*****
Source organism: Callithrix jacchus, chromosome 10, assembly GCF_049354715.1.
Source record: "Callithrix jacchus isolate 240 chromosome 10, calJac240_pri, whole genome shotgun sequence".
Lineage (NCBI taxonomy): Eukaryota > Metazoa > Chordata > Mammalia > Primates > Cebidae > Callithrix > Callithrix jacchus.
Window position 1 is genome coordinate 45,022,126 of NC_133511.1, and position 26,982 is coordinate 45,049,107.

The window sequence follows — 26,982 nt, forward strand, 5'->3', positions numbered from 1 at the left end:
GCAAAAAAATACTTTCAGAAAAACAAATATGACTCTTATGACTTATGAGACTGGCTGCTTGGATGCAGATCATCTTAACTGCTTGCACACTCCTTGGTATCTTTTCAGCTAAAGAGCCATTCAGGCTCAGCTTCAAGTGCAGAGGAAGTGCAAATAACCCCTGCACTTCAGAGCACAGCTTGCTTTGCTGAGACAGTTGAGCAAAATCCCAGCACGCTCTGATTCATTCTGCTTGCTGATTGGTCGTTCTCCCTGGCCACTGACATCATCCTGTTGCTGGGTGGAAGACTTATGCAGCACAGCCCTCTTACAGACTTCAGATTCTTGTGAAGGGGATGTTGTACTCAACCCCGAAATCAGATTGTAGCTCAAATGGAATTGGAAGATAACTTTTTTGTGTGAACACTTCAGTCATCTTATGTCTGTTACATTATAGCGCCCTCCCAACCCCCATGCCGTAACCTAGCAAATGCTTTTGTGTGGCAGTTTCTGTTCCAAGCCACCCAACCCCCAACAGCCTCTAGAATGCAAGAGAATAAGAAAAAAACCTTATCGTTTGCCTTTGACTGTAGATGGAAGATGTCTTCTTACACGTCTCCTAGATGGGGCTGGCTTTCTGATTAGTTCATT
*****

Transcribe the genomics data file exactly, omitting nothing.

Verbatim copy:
Source organism: Callithrix jacchus, chromosome 10, assembly GCF_049354715.1.
Source record: "Callithrix jacchus isolate 240 chromosome 10, calJac240_pri, whole genome shotgun sequence".
Lineage (NCBI taxonomy): Eukaryota > Metazoa > Chordata > Mammalia > Primates > Cebidae > Callithrix > Callithrix jacchus.
Window position 1 is genome coordinate 45,022,126 of NC_133511.1, and position 26,982 is coordinate 45,049,107.

The window sequence follows — 26,982 nt, forward strand, 5'->3', positions numbered from 1 at the left end:
GCAAAAAAATACTTTCAGAAAAACAAATATGACTCTTATGACTTATGAGACTGGCTGCTTGGATGCAGATCATCTTAACTGCTTGCACACTCCTTGGTATCTTTTCAGCTAAAGAGCCATTCAGGCTCAGCTTCAAGTGCAGAGGAAGTGCAAATAACCCCTGCACTTCAGAGCACAGCTTGCTTTGCTGAGACAGTTGAGCAAAATCCCAGCACGCTCTGATTCATTCTGCTTGCTGATTGGTCGTTCTCCCTGGCCACTGACATCATCCTGTTGCTGGGTGGAAGACTTATGCAGCACAGCCCTCTTACAGACTTCAGATTCTTGTGAAGGGGATGTTGTACTCAACCCCGAAATCAGATTGTAGCTCAAATGGAATTGGAAGATAACTTTTTTGTGTGAACACTTCAGTCATCTTATGTCTGTTACATTATAGCGCCCTCCCAACCCCCATGCCGTAACCTAGCAAATGCTTTTGTGTGGCAGTTTCTGTTCCAAGCCACCCAACCCCCAACAGCCTCTAGAATGCAAGAGAATAAGAAAAAAACCTTATCGTTTGCCTTTGACTGTAGATGGAAGATGTCTTCTTACACGTCTCCTAGATGGGGCTGGCTTTCTGATTAGTTCATT